A strange new kind of galaxy has no dark matter, and we don't know why

Dark matter usually makes up most of the mass of a galaxy - but this strange galaxy has none.

Dark matter is usually present in galaxies - except when it isn't

Dr. Roberto Abraham (left) and his team pose with one half of the Dragonfly Telephoto Array that they've used to discover ultra-diffuse galaxies. (Dunlap Institute)

Discovering ultra-diffuse galaxies

Dr. Roberto Abraham was looking forward to learning more about a new kind of galaxy he and his colleagues had discovered. But instead of finding answers, they're left with more questions.

Using an innovative new ground-based telescope they'd designed called the Dragonfly Telephoto Array, they'd discovered galaxies too dim to be easily detected by other instruments, called "ultra-diffuse galaxies." 

These were very different from our well defined spiral-armed Milky Way galaxy. They were big, but had less than a hundredth the number of stars of our galaxy. According to Abraham, "they look like spherical, almost translucent, kind of ghostly clouds."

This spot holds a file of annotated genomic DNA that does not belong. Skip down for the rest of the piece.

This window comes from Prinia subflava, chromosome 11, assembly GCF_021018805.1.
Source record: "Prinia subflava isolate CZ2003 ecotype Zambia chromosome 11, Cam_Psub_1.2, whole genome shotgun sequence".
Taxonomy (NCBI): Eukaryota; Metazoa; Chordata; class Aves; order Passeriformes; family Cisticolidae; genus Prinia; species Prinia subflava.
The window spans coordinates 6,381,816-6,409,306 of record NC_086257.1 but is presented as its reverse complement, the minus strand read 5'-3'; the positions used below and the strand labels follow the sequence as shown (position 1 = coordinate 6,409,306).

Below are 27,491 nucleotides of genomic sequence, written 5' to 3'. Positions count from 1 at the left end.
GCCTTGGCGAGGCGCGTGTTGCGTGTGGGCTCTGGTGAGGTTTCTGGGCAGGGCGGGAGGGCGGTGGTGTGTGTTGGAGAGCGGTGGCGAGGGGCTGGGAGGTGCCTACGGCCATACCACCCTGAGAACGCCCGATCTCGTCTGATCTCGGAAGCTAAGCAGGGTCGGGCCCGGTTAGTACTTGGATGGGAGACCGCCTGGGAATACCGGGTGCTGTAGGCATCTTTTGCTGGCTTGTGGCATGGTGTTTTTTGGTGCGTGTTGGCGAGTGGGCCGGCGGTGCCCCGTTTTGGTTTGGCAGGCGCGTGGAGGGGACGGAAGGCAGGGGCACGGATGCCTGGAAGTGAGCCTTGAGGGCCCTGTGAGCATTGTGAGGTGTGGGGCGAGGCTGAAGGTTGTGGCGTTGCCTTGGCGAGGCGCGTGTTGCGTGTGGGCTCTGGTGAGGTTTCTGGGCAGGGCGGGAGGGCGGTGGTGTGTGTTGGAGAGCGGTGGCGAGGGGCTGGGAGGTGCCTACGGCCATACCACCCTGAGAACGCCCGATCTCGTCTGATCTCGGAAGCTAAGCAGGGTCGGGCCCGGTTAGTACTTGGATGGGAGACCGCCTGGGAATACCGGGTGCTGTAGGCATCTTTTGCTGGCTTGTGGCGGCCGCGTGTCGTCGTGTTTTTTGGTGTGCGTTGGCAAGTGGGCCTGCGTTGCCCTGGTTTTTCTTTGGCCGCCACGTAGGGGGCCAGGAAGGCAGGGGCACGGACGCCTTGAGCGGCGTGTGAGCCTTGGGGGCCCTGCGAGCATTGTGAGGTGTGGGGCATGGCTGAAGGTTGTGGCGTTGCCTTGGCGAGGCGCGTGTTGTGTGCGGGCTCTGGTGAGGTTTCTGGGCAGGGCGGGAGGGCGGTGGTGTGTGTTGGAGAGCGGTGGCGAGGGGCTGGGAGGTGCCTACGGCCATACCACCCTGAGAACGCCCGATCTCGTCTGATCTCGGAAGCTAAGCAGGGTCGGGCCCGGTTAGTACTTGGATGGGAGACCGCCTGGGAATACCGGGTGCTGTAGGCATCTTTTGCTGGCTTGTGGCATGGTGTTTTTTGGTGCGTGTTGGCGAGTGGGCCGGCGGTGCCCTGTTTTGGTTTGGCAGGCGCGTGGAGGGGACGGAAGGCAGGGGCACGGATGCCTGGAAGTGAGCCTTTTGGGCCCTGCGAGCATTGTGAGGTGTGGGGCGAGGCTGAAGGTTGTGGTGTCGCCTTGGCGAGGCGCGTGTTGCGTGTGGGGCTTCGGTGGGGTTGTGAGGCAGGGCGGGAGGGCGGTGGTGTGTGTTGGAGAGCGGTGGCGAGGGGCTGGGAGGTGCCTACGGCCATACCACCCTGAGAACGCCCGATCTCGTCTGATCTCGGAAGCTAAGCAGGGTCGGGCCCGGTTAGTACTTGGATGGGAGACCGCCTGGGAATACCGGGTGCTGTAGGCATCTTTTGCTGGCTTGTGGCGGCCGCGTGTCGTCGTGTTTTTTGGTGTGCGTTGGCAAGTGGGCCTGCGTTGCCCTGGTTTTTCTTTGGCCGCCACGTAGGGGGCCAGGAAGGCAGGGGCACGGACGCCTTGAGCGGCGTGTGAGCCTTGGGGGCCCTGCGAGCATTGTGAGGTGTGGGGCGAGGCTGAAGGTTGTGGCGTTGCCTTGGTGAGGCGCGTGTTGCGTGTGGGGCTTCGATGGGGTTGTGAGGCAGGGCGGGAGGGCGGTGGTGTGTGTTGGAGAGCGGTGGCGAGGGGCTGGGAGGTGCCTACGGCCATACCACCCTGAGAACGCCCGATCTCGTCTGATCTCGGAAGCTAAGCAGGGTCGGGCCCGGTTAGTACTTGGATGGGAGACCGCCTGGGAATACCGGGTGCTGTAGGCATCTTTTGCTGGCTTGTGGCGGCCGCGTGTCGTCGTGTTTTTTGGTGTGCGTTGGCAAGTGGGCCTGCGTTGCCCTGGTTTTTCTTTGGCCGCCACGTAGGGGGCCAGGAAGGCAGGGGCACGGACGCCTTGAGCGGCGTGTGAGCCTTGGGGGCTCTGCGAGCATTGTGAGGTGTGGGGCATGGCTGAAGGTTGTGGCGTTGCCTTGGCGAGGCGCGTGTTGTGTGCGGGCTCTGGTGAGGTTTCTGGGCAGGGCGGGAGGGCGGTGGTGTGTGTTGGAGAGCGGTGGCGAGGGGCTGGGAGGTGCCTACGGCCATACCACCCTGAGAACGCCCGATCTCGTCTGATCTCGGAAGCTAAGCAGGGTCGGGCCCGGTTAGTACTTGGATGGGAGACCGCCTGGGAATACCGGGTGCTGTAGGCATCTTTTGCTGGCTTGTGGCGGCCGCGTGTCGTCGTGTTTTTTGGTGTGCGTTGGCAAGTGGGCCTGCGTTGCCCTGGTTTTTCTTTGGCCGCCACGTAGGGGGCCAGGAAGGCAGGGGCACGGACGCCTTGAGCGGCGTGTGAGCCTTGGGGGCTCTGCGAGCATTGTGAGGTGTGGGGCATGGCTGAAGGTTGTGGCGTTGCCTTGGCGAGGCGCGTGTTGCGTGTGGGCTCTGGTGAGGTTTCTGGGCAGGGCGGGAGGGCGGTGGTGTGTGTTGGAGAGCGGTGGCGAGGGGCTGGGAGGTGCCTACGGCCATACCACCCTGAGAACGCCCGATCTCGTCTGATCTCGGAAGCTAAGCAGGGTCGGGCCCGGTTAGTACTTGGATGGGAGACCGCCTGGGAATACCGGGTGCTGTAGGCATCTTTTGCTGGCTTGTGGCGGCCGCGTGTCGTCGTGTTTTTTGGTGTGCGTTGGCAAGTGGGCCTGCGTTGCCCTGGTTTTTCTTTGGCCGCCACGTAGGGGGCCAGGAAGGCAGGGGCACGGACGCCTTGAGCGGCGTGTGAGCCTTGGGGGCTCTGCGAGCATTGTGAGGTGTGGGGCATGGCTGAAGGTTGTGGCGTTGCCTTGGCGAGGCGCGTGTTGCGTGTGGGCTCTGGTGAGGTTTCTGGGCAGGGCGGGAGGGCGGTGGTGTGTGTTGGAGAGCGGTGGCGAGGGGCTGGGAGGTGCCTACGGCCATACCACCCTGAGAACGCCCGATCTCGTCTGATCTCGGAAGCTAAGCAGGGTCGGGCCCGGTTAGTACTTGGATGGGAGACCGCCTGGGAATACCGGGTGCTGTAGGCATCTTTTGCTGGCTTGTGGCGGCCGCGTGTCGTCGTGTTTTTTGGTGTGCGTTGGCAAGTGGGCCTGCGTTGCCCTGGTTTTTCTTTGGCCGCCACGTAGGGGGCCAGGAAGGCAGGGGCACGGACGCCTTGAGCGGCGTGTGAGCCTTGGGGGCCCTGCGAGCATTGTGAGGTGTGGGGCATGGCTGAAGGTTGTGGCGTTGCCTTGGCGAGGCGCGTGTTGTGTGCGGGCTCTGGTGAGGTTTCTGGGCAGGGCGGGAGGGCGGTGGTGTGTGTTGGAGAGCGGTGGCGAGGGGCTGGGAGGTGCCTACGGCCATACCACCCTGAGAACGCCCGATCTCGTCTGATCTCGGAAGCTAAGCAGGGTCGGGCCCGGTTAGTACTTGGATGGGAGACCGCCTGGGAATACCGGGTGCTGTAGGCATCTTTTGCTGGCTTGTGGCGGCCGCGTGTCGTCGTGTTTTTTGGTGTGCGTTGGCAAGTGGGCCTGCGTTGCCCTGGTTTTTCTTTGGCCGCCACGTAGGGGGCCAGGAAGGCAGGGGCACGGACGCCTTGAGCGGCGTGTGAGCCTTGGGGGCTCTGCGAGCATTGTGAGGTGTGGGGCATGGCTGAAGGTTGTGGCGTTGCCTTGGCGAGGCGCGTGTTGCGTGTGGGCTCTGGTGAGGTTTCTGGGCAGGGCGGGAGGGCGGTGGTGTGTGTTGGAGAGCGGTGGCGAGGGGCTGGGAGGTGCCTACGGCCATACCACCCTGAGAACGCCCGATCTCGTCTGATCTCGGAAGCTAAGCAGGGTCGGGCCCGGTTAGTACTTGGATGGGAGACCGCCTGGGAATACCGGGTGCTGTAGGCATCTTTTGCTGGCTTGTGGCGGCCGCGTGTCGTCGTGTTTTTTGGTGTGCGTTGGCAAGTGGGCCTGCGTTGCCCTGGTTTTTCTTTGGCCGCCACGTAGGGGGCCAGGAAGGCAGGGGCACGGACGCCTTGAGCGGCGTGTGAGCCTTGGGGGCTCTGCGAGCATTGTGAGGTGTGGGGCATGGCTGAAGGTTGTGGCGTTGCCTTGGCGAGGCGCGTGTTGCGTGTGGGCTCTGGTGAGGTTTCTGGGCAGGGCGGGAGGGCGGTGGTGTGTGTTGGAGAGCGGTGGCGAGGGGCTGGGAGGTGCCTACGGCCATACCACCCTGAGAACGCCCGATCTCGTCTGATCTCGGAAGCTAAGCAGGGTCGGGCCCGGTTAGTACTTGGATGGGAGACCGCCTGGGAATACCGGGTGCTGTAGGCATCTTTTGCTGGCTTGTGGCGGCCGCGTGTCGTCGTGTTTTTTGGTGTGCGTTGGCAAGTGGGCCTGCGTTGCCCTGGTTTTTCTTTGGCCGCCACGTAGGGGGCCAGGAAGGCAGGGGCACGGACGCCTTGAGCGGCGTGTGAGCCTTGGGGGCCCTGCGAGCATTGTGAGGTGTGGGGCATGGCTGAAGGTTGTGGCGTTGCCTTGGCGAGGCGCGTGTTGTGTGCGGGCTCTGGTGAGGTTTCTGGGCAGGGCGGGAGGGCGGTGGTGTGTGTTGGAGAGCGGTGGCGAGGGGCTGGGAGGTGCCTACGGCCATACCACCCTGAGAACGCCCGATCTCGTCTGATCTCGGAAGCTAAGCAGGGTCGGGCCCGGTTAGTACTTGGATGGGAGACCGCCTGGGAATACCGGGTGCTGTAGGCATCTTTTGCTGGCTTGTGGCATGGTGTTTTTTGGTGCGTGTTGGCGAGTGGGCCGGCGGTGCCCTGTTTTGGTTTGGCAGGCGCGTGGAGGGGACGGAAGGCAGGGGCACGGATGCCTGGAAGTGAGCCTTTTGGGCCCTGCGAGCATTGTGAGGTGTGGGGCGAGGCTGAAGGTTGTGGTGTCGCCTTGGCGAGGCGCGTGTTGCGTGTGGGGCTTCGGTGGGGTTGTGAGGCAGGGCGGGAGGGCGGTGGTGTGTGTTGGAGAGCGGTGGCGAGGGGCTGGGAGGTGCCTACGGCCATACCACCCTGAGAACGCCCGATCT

Where dark matter is

Two years ago Dr. Abraham, who's a professor of astronomy and astrophysics at the University of Toronto, had discovered that ultra-diffuse galaxies they were finding had vast amounts of dark matter associated with them.

Despite their paucity of stars, measurements of their gravitational pull indicated that they were extremely massive, and so had to be extremely rich in invisible, nearly undetectable dark matter. 

They thought this would make them perfect natural laboratories for understanding more about the mysterious dark matter.

Astronomers have found a galaxy that's left them scratching their heads: it lacks what they had believed was the main ingredient for galaxy formation. (Pieter von Dokkum)
Where dark matter isn't

A great candidate for this kind of study was a new ultra-diffuse galaxy they'd found that was relatively close to us, in cosmic terms, called  NGC1052-DF2. Its proximity would make studying the subtle effects of its dark matter a little easier.

However, when they looked for signs of dark matter in this galaxy they found, to their surprise, it had none. According to Abraham, it was deeply surprising to find apparently similar looking objects — these diffuse galaxies — that were so different in their dark matter. 

To this point they're only guessing on why this is. "The only explanation I can offer is philosophical," says Abraham. 

"The universe is this deeply mysterious and wonderful place, and any time anyone can figure out a way to look at it in a way that nobody has ever looked before, it's going to reward you with surprises."